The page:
Daniel’s starting assumption about the autonomy of EU law thus contradicts what can be understood as a peculiarly European post-war constitutional achievement: the willingness to put one’s own constitutional system under an external check (one can refer to the work of Jan Werner Müller or more recently Alexander Somek here). The example of asylum seekers’ treatment by the ECJ, which prioritises the illusion of mutual trust over the rights concerns, is the case in point. It was precisely because the ECHR does not need to worry about these systemic concerns of the EU legal order (the effectiveness of the Common European Asylum System) that the Convention rights were eventually taken seriously – also by the ECJ.
Here I do not quite understand what Daniel makes of the ‘hydraulic connection’ between the three conditions of federal stability (1. ‘a reasonably common set of values and similar level of fundamental rights protection throughout the Union’, 2. ‘the Union’s ability to remedy rights violations in component states effectively whenever they occur’ and 3. ‘a safety valve for a component state to invoke overriding policy justifications where compliance with mutual trust would otherwise rip the Union part’).
Daniel suggests that
where one or more of these elements is weak, the remaining element(s) must be correspondingly strong. For example, if there are serious divergences in fundamental rights protections, and the Union does not have the power to step in protect individuals, it must relax the obligation of mutual trust. For a federal union to survive, any legal obligation of mutual trust must be grounded in social reality, not judicial fiat.
In my view the ECJ does the exact opposite: there seems to be a serious problem with respecting fundamental rights of asylum seekers in some Member States, while the Union is not able – in social reality (despite all talks of solidarity) – to address them. It is not clear to me how the ECJ’s insistence on the strong legal obligation of mutual trust can change this reality. If anything, the ECHR’s involvement makes sure that it is the common European (albeit not Union’s ) standard that allows individual states to depart from their legal obligation of mutual trust.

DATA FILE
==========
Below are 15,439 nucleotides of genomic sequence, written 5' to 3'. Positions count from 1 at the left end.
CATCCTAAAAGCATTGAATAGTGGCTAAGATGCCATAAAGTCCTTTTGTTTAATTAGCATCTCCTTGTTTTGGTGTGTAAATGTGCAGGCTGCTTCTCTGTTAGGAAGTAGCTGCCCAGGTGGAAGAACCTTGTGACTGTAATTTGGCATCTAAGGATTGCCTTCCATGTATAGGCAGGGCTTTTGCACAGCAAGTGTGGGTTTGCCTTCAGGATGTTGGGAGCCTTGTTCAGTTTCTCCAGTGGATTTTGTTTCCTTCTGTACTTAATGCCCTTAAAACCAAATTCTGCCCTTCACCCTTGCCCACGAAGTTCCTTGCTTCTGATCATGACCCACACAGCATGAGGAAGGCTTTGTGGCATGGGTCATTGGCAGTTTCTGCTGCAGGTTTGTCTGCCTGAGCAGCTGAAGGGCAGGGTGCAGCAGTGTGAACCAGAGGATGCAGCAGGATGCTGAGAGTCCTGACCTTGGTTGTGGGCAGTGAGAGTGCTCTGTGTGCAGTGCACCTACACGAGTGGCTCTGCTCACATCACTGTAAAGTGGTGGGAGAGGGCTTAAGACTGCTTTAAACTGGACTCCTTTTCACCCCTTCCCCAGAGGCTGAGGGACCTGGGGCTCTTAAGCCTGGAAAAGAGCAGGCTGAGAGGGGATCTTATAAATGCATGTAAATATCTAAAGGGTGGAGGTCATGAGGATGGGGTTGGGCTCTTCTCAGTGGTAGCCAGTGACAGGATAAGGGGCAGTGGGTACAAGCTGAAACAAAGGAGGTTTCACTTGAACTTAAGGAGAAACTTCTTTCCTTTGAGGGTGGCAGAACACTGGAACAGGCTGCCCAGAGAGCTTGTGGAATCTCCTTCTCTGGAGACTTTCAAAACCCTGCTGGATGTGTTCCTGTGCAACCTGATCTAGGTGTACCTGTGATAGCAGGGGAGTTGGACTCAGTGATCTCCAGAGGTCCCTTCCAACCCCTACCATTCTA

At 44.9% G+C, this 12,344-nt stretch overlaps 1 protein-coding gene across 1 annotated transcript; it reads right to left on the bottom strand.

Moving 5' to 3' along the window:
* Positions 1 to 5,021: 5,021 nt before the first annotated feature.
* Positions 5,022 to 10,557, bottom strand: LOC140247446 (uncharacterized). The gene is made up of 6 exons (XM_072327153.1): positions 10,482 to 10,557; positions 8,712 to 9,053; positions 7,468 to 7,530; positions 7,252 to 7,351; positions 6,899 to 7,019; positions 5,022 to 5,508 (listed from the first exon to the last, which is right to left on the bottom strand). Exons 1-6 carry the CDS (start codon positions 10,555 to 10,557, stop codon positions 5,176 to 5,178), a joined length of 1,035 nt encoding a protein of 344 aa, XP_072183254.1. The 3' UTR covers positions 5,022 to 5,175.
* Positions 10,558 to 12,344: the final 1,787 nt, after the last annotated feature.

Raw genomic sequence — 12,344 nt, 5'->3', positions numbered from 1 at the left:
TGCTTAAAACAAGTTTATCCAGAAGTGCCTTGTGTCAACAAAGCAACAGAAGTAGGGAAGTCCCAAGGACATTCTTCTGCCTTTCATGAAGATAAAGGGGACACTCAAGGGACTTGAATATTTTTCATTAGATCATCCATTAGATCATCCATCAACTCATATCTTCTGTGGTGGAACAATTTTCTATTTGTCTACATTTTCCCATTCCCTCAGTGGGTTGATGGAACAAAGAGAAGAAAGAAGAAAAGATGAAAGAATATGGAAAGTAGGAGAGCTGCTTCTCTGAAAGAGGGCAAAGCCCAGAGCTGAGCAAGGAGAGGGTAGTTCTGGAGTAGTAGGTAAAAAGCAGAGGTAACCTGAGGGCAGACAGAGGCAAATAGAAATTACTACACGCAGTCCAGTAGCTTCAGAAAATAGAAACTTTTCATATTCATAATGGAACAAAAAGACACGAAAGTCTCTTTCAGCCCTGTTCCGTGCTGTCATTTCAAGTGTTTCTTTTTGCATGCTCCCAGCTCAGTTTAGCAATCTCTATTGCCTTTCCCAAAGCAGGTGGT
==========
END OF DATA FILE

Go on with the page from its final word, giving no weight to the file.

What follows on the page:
Finally, few words about whether the ECJ takes ‘fundamental rights seriously’. I think Daniel is exactly right when he argues that too much has been made of the ECJ President’s statement that the ECJ ‘is not a human rights court’. I would add to Daniel’s point sonly that not only the ECJ, but also the EU is not primarily about human rights. Its human rights are parasitic on other goals of the EU – for a long time market integration, now also collective security.
This shapes the content of human rights guaranteed by the EU. It would require a much longer argument to prove that while the ECHR (and national bills of rights) are embedded in a post-war liberal democracy, that balances people’s political freedom with the freedom of the market, the EU’s legal order gives priority to the latter. In my view the accession to the ECHR could give some hope that this would change. But that is also the reason why it is currently unlikely – and the ECJ gives a good excuse to the Member States not to do anything about it.
You read this long post all the way down. Thanks, much obliged! Now, let me ask you something: Do you enjoy reading Verfassungsblog? If you do, please support us so that we can keep up our work and stay independent.
All the best, Max Steinbeis